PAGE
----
All this amounts to the fact that the Mahler seventh is yet another example of music whose demands currently reach far beyond the capabilities of even the best of today’s audio capture and mixing technologies. This is not to dismiss the value of recordings. The thematic lexicon of this symphony is so far-reaching that the attentive listener will definitely benefit from a recording, even if it is only to establish familiarity with the full breadth of that lexicon. However, the music itself resides only in the physical-spatial realization of the structures that emerge as those lexemes assemble themselves into rich full-ensemble structures. In that respect the assembly that Rattle presented to last night’s Davies audience was definitely one for the books, even for those who thought they already “knew it all” by virtue of the rich Mahler repertoire of our own San Francisco Symphony.

If the concept of structure based on superposition was critical to how mind makes sense out of Mahler’s seventh, then “Éclat” could not have been a better selection as an “overture” to precede the symphony. It is far more abstract in both concept and execution; but it still served as an excellent (albeit unconventional) “warm-up” for the attentive listener. The piece, composed in 1965 (60 years after the Mahler symphony), is scored for fifteen instruments, each of which has different reverberation properties. One might thus call the piece an abstract study in attack and decay and of the sonorities that emerge when different decay patterns are superposed. In other words superposition is as crucial a structural element in “Éclat” as it is in the Mahler seventh, even if the two pieces are radically different in just about every other structural property.

Here, again, spatial orientation was crucial to sorting out the superpositions that emerged from Boulez’ score. Front and center were a viola (Máté Szücs) and cello (Bruno Delepelaire), the bowed instruments. Behind them were the “blown” instruments, alto flute (Emmanuel Pahud), cor anglais (Dominik Wollenweber), trumpet (Gabor Tarkövi) and trombone (Olaf Ott); and behind them were two plucked strings, mandolin (Detlef Tewes) and guitar (Matthew Hunter). Along the left side were the “two-hand” instruments, harp (Marie-Pierre Langlamet), celesta (Holger Groschopp), piano (Majella Stockhausen), cimbalom (Luigi Gaggero), vibraphone (Simon Rössler), and glockenspiel (Franz Schindlbeck). The only other percussion was provided by Jan Schlichte playing tubular bells.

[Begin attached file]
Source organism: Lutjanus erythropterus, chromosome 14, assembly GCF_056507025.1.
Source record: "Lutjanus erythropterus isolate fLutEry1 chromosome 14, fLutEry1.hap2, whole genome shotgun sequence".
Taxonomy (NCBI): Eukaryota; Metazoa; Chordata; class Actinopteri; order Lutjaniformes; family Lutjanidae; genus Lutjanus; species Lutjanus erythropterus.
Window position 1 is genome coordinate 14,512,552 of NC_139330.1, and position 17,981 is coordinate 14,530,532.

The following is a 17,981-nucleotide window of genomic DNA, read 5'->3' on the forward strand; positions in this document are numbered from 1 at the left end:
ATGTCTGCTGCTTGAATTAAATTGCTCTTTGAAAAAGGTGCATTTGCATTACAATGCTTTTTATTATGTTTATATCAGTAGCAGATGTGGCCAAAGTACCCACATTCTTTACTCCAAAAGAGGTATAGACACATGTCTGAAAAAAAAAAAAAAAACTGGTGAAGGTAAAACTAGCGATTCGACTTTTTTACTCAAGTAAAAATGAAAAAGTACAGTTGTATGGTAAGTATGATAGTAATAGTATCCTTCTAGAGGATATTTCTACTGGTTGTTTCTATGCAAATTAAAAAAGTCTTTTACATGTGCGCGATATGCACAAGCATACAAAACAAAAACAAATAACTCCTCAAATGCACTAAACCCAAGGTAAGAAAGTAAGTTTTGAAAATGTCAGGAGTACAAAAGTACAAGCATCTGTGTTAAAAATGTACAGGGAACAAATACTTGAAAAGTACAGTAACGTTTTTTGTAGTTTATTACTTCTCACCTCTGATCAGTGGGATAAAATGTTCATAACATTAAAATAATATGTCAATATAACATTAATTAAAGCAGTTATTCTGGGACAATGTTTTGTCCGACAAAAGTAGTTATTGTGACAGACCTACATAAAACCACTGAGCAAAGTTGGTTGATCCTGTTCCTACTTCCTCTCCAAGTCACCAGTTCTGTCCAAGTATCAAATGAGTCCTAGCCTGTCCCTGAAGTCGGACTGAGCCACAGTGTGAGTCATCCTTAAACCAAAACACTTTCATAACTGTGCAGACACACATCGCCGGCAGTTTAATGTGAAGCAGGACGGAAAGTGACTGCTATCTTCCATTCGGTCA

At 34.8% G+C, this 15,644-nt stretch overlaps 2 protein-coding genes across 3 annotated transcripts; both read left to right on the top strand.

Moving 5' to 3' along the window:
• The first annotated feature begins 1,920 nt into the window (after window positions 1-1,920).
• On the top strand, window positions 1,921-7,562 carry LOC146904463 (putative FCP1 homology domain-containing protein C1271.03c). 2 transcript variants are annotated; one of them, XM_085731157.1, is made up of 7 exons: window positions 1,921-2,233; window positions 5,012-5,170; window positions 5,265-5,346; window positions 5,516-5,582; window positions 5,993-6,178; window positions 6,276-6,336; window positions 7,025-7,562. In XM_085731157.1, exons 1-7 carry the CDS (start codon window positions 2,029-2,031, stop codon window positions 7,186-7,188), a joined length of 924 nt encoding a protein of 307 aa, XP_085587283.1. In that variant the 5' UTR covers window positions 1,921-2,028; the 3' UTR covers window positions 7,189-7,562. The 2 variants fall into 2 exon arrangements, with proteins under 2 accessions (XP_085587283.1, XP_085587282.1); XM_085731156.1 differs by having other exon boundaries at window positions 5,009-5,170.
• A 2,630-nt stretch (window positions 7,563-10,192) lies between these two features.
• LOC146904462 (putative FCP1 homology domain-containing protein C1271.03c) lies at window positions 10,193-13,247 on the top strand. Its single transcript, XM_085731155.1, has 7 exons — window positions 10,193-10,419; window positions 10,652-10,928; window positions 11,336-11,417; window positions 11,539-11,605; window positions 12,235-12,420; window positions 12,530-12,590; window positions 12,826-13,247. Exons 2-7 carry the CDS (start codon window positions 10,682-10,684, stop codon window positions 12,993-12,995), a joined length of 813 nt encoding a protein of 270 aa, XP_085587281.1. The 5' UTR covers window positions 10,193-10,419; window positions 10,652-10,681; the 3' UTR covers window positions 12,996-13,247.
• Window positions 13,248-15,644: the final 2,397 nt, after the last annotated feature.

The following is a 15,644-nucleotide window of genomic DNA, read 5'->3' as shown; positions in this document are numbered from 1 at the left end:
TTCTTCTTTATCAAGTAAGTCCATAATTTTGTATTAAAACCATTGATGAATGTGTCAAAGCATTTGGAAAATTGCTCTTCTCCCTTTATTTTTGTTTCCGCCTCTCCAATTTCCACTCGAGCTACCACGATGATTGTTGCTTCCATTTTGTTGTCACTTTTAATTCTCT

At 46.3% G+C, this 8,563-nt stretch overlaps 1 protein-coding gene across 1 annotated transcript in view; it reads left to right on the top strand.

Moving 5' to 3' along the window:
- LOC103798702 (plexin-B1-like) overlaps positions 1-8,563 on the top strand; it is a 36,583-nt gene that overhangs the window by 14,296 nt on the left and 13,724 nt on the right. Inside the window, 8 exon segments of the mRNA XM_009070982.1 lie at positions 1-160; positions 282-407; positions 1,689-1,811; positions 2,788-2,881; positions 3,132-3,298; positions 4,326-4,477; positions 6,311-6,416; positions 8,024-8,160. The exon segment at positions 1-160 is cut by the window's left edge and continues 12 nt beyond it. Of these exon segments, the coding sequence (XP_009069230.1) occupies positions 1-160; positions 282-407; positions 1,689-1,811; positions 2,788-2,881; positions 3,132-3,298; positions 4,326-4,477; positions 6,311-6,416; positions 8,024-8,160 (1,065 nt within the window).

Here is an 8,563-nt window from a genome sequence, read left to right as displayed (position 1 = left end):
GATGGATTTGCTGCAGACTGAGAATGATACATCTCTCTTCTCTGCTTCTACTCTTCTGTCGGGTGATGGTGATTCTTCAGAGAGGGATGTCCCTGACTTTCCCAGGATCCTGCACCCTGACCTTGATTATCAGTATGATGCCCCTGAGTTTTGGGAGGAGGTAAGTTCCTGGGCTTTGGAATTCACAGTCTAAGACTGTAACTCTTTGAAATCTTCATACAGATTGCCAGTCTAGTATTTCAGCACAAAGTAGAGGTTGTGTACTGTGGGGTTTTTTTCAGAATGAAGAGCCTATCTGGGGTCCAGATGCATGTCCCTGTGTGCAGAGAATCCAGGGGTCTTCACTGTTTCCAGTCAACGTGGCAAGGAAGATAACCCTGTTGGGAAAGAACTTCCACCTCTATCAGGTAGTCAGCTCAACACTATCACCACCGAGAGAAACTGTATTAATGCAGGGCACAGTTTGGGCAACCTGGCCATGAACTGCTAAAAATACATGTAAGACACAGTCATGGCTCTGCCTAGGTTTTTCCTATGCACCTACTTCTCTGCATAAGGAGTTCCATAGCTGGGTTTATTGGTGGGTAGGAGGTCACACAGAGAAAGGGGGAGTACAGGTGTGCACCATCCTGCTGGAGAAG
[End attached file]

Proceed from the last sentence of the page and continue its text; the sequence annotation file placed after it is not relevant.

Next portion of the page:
Through this layout, the attentive listener was readily aware of each attack point and its related decay. Rattle saw his job at the podium as one of scheduling the attack points, so to speak, although there were occasional cadenza-like passages, particularly for the piano, during which Rattle simply allowed time to run its own course. This did not allow very much leverage for expressiveness, but it was probably what Boulez wanted. Ultimately, “Éclat” is an “étude” for both performers and listeners. In the former case it demands meticulous coordination, without which the acoustic effects Boulez wished to achieve would not emerge. For the latter the piece amounts to an exercise in listening to sonorous qualities for their own sake; and, given the brevity of the piece, it is an exercise that can be very rewarding, particularly when Rattle and his colleagues had summoned such focused effort to bring Boulez envisaged auditory qualities to fruition. Furthermore, to the extent to which those sonorous qualities involve the intimate relations between sounds of all dynamic levels and silence, Boulez’ étude definitely does much to prepare even the most informed listener for the experience of Mahler’s seventh symphony.